Informal intermediation and corruption are, regardless the nature of the political system of a country, widely spread all over the world. Regarding the MENA region, they are quite important thus playing an important role in the lives of most people. Getting something through someone, thewasit, who knows someone else, as in wasta and fasad, are found in all forms of the segmented societies of the MENA region, ethnic groups, ‘assabiyahs, tribes, patron-client relations, etc. Wasta is also expressed in different ways. Cronyism, defined as preferential treatment of friends or colleagues on the part of public officials, can be found in almost all countries of the MENA. Other forms ofwasta are more specific to certain countries. Nepotism, for instance, can largely be found in Syria. Tribalism, on the other hand, is more pronounced in countries based on tribal societies such as Libya or many other Gulf countries. The first part of the statement “Wasta and corruption are not nice” can be applied to any country in the world. In a certain way it is naïve because it understates thecosts of wasta and corruption in the MENA region. On the other hand, the second part of the statement “but without them some MENA countries would not function at all” underlines the particularity of the relation between the regimes and wasta and corruption, the dependency in order to survive. My argument in this paper is that wasta and corruption, by creating dependencies, have two oppositeeffects, a destabilizing and stabilizing effect, but that the latter is stronger than the former. First of all, I will discuss the costs of both mechanisms, showing why the negative effects are stronger in this part of the world. In the second part of my essay, I will argument why wasta and corruption are mechanisms of regime maintenance, thus showing not only why they might be useful but crucial tothe survival of these regimes. To show the opposite effects, I will try to discuss, in each part, the social, economic and political impacts of both mechanisms in this region.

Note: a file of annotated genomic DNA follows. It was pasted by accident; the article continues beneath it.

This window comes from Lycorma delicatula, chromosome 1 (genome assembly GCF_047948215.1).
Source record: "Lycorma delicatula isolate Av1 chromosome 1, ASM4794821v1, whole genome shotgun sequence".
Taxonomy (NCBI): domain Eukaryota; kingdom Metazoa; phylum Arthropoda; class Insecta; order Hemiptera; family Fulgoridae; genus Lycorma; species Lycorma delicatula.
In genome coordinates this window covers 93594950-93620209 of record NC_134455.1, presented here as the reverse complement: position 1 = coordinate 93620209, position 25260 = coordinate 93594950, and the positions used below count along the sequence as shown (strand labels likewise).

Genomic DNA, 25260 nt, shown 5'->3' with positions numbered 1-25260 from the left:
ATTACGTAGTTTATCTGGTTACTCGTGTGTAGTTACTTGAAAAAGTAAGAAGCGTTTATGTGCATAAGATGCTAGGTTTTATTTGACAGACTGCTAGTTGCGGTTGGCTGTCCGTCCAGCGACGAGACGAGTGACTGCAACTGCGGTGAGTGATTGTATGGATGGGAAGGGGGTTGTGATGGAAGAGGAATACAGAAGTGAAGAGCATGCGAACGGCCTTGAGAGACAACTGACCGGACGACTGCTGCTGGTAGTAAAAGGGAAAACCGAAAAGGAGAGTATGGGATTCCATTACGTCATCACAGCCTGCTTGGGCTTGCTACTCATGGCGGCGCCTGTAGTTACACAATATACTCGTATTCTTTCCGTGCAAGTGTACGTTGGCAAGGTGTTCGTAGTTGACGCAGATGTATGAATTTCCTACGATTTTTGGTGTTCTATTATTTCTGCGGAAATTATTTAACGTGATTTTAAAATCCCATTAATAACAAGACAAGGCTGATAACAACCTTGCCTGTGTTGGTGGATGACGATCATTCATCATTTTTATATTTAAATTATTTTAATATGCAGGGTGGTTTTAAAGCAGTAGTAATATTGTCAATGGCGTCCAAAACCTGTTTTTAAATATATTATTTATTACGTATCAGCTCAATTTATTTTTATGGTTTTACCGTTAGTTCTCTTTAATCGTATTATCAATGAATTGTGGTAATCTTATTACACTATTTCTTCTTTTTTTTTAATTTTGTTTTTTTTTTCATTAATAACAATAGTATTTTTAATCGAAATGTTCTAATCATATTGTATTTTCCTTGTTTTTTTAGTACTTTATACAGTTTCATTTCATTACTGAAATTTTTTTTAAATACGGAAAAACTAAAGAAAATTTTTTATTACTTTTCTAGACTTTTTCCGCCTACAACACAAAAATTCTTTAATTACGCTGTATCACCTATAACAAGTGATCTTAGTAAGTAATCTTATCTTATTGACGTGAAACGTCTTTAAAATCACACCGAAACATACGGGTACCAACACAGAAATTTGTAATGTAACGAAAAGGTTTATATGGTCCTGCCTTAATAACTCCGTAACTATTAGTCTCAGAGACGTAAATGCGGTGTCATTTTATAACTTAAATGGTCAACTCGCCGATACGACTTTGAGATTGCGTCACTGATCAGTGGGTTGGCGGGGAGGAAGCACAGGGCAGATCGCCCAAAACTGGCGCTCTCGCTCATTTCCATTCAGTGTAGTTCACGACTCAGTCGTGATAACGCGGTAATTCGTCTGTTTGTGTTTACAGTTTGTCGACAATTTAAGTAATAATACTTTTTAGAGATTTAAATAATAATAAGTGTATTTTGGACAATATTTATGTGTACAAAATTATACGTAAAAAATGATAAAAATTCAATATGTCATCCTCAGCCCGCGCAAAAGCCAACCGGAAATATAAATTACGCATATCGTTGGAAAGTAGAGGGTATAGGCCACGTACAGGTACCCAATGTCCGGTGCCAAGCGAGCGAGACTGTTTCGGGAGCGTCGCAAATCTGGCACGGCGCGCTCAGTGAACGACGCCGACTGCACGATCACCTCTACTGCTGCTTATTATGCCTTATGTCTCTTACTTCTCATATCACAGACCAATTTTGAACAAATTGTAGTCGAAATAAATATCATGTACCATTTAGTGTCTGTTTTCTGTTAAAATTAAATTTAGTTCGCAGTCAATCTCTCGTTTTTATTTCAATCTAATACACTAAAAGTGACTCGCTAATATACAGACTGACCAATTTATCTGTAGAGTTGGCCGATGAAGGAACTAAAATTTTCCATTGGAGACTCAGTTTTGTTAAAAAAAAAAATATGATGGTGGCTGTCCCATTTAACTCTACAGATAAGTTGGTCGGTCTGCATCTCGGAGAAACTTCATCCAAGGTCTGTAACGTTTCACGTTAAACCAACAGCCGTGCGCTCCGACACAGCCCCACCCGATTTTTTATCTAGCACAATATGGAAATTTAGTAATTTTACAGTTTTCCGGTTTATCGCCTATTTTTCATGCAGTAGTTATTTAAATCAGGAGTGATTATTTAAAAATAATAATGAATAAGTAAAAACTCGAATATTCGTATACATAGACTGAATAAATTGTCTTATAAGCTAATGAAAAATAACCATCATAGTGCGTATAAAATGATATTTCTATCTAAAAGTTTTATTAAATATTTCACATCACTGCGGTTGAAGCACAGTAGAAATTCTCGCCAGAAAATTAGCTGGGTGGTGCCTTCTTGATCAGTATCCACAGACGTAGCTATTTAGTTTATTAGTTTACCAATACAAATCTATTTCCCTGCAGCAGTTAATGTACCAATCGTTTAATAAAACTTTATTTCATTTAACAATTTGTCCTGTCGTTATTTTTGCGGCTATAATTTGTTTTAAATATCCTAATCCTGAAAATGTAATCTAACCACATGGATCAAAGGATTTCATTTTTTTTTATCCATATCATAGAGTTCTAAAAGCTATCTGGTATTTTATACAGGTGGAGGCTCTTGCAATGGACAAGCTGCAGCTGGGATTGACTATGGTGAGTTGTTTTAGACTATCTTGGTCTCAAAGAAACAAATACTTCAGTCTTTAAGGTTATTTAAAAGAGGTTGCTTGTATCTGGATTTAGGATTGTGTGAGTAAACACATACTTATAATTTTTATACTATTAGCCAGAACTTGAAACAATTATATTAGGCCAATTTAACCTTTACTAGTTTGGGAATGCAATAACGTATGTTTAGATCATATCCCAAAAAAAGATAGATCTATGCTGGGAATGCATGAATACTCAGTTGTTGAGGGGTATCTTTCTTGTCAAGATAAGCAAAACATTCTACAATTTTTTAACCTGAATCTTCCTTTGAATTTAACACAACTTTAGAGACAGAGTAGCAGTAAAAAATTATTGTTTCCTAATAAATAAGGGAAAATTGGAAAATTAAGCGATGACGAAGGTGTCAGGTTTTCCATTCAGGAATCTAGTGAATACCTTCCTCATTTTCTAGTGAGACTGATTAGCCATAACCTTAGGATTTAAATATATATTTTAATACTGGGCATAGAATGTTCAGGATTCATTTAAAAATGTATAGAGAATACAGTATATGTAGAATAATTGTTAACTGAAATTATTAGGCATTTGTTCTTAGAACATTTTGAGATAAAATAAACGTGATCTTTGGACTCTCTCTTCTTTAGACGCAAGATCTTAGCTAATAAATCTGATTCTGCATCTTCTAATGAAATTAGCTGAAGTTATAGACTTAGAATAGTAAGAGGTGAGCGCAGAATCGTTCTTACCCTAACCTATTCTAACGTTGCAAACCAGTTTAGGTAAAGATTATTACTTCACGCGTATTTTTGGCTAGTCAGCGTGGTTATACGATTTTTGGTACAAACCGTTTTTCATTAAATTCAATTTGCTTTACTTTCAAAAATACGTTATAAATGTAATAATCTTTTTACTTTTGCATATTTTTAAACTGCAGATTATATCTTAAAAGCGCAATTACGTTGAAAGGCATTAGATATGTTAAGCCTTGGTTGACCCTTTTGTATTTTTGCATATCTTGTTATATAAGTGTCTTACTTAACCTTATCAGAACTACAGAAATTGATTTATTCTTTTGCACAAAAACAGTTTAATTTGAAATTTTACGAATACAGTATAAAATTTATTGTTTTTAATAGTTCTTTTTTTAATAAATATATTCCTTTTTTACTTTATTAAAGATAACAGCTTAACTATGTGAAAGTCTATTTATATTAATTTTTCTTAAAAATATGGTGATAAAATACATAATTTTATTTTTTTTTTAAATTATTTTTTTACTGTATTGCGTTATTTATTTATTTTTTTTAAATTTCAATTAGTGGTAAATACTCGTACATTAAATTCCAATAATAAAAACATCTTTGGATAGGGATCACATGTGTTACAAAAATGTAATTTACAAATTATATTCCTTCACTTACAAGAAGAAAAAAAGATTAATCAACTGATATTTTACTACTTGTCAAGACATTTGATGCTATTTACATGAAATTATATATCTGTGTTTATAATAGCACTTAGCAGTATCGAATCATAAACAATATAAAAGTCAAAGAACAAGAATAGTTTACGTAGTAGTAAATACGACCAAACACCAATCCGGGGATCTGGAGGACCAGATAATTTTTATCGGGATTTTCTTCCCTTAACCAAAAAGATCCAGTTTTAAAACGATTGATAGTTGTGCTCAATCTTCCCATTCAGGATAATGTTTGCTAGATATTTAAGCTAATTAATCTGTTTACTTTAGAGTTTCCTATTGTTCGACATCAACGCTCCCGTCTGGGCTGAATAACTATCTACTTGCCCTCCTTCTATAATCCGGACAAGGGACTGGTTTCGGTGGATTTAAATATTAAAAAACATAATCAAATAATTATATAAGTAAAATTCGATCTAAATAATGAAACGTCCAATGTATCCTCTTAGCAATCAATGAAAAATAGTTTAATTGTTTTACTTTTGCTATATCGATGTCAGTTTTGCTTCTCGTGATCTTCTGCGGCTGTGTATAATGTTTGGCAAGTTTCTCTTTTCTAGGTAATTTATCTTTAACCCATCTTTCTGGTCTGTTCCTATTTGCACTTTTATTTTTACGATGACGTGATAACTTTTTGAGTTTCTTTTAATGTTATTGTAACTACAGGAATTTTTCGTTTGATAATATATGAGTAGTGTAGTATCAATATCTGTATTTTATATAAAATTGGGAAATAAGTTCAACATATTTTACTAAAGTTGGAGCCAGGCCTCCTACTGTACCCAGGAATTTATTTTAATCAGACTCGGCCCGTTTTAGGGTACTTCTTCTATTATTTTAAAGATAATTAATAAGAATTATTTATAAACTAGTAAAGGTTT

When evaluating the costs of wasta and corruption in the MENA region, in my opinion, the costs are much more important because of certain particularities related to the region.
Concerning the political effects,wasta and corruption can create or perpetuate dependencies thus undermining the formal institutions. In accordance to Cunningham and Sarayrah’s work, people conclude that each service provided by these formal institutions is a favor, even though each one has the right to access them. These mechanisms weaken even more the fragile and opaque formal institutions in the MENA region.
When we look attheir social impact, both mechanisms tend to deepen the segmentation of the society. First of all, they increase the cleavages between kinship groups, tribes, ‘assabiyahs which can result in an obstacle to nation-building. Because of uneven and exclusive access to wasta, certain groups gain more power than other ones. Second of all, they add to the already existing vertical segmentation, a morepronounced horizontal stratification by intensifying the socio-economic disparities. Those who come from lower social strata are not acquainted with the right persons who might help them by doing them a favor, they are not well-connected nor do they have the means, financial assets, to ask for a favor, leading to discrimination. Even though in some countries wasta and corruption are planned anddesired, as Waterbury shows in the case of Morocco where the monarchy itself constantly builds new relations of dependencies, both mechanisms are leading to what Andreski considers “relations of parasitism”. “Once a society is pervaded by parasitic exploitation, the choice is only to skin or to be skinned”, in other words, belonging to the right network, the right ‘assabiyah, is crucial to escape...